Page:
Updates to our Terms of Use

We are updating our Terms of Use. Please carefully review the updated Terms before proceeding to our website.

Tuesday, July 16, 2024 | Back issues
Courthouse News Service Courthouse News Service

Canadian Indians Fight Pipeline Expansion

VANCOUVER, B.C. (CN) - As debate rages over oil pipelines on both sides of the border, a British Columbia Native band claims a pending decision by the Canadian government will ram through a pipeline expansion without the band's consent.

The Cold Water Indian Band and Chief Harold Aljam sued the Minister of Indian Affairs and Northern Development and Kinder Morgan Canada, in Federal Court.

Canada soon will decide whether to grant Kinder Morgan two indentures for pipeline rights-of-way on the band's reserve land.

Kinder Morgan Canada is a subsidiary of Dallas-based Kinder Morgan Energy Partners, the company behind the contentious Keystone XL pipeline proposal across the U.S. Great Plains.

Kinder Morgan Canada plans to build a twin pipeline, to nearly triple the capacity of it its Trans Mountain Pipeline, from 300,000 barrels per day to 890,000, according to the band's Notice of Application.

The 1,150-kilometer (714-mile) pipeline runs from Edmonton, Alberta to a terminal in Burnaby, British Columbia.

Twinning the pipeline, the band claims, will "constitute a greater threat to Coldwater's use and enjoyment of the Reserve and require more space within the right-of-way area and potentially a larger area. Further, twin pipelines may require a wider 'safety zone' on and around the surface of the right-of-way area further inhibiting Coldwater's use and enjoyment of the Reserve."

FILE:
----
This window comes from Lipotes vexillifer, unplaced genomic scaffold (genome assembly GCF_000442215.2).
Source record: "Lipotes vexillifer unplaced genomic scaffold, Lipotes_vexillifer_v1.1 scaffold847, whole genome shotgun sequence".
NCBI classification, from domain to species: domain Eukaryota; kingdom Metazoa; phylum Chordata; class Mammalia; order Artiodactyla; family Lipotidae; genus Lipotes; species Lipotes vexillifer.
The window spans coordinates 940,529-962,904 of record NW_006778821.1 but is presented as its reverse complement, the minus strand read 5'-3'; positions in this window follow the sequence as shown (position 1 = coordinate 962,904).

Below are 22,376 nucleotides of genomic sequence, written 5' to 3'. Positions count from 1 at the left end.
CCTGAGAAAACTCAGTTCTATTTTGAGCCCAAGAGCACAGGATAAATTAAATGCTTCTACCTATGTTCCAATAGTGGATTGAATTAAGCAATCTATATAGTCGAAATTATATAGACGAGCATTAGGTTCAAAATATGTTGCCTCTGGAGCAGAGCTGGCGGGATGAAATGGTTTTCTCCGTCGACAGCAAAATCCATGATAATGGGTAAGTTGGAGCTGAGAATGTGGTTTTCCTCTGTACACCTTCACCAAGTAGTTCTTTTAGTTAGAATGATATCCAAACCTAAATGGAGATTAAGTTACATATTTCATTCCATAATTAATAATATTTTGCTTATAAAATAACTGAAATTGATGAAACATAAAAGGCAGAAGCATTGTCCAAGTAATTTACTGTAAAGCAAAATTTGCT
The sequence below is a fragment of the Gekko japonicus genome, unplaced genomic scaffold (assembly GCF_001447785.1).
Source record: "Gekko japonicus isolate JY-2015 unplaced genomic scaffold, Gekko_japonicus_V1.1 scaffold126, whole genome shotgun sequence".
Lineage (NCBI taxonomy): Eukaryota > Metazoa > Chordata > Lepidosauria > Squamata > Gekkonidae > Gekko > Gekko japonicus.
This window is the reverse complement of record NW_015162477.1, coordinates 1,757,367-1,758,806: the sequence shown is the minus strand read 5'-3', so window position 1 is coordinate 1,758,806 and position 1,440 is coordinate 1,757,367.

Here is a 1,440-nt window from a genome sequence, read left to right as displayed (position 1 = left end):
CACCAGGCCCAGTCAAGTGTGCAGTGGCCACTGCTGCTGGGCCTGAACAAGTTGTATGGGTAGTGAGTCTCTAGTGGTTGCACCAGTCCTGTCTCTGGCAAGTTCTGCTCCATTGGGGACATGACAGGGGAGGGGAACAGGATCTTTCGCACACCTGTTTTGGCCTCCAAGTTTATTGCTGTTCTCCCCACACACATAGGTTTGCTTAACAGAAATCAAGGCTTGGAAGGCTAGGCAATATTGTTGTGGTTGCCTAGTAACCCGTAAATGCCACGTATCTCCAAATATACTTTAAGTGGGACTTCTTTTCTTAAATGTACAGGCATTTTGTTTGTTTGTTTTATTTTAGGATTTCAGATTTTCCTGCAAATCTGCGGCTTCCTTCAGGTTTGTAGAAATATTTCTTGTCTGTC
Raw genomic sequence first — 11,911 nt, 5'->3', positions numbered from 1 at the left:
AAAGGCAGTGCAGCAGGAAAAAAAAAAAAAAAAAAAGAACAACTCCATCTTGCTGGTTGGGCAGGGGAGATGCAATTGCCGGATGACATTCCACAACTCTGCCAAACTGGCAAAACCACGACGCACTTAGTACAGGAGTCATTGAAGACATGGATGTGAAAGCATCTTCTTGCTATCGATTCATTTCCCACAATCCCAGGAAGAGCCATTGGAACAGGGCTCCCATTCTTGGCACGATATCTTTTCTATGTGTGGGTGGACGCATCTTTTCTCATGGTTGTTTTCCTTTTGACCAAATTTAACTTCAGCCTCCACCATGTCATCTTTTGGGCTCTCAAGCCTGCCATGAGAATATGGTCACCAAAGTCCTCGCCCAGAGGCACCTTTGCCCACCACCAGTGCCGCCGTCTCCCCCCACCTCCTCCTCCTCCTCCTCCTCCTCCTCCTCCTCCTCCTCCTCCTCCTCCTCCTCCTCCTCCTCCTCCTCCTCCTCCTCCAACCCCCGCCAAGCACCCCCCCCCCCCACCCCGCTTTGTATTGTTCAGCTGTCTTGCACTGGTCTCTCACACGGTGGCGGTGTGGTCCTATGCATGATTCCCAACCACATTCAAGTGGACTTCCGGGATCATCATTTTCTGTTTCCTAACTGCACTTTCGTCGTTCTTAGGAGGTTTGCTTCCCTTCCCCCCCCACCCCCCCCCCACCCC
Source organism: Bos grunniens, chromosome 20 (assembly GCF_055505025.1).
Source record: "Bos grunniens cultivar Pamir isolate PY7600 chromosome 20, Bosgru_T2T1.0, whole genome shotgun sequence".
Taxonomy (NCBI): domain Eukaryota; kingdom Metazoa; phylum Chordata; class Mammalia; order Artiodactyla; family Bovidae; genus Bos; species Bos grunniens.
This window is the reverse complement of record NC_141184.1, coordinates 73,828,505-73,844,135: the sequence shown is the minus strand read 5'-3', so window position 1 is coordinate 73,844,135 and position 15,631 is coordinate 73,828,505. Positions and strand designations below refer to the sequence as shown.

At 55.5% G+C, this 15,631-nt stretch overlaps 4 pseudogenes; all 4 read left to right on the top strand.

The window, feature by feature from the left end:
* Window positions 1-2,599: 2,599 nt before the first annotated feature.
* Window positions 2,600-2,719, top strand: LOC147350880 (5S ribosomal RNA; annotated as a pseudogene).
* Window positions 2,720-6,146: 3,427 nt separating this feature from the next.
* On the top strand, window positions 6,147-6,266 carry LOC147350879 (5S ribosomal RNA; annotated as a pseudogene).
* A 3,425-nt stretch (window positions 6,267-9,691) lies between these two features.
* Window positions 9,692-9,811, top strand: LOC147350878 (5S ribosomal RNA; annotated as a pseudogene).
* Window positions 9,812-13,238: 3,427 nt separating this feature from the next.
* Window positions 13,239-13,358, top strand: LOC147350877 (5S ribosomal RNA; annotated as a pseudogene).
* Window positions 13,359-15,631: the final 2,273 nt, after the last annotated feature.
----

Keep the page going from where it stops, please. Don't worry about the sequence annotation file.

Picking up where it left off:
The twin pipeline will be used "to transport heavier oils and diluted bitumen," while the old pipeline will carry refined synthetic crude and light crude, according to the application.

The band claims that since the original rights-of-way were granted in the 1950s, to predecessors and several other entities before ending up in the hands of Kinder Morgan, the new rights-of-way should not go through against the band's wishes.

"The unauthorized assignment of the Indentures is a culmination of a long and complex series of corporate continuations, name-changes, reorganizations, and amalgamations by which the only enterprise that the Coldwater Band has ever consented to holding a pipeline right-of-way through its Reserve no long exists," the band claims. "This new easement holder proposes to dramatically expand its pipeline operation through the Reserve with consequent risks to Coldwater. As a fiduciary to Coldwater, the Minister cannot impose such risks on Coldwater against their will."

It continues: "Coldwater has determined that it is not in the Band's best interest for the Minister to give consent to the assignment of the Indenture and has cited a number of serious concerns about the matter, including the effective doubling of oil transport infrastructure through the Reserve, the near tripling of oil and bitumen transportation through the Reserve, the safety and integrity of such works and plans, and the substantial change in use of the Reserve from the original authorization give by Coldwater Band Council in 1952."

The Coldwater Indian Band is represented by Gregory J. McDade and F. Matthew Kirchner with Ratcliff & Company in North Vancouver.

Categories / Uncategorized

Subscribe to Closing Arguments

Sign up for new weekly newsletter Closing Arguments to get the latest about ongoing trials, major litigation and hot cases and rulings in courthouses around the U.S. and the world.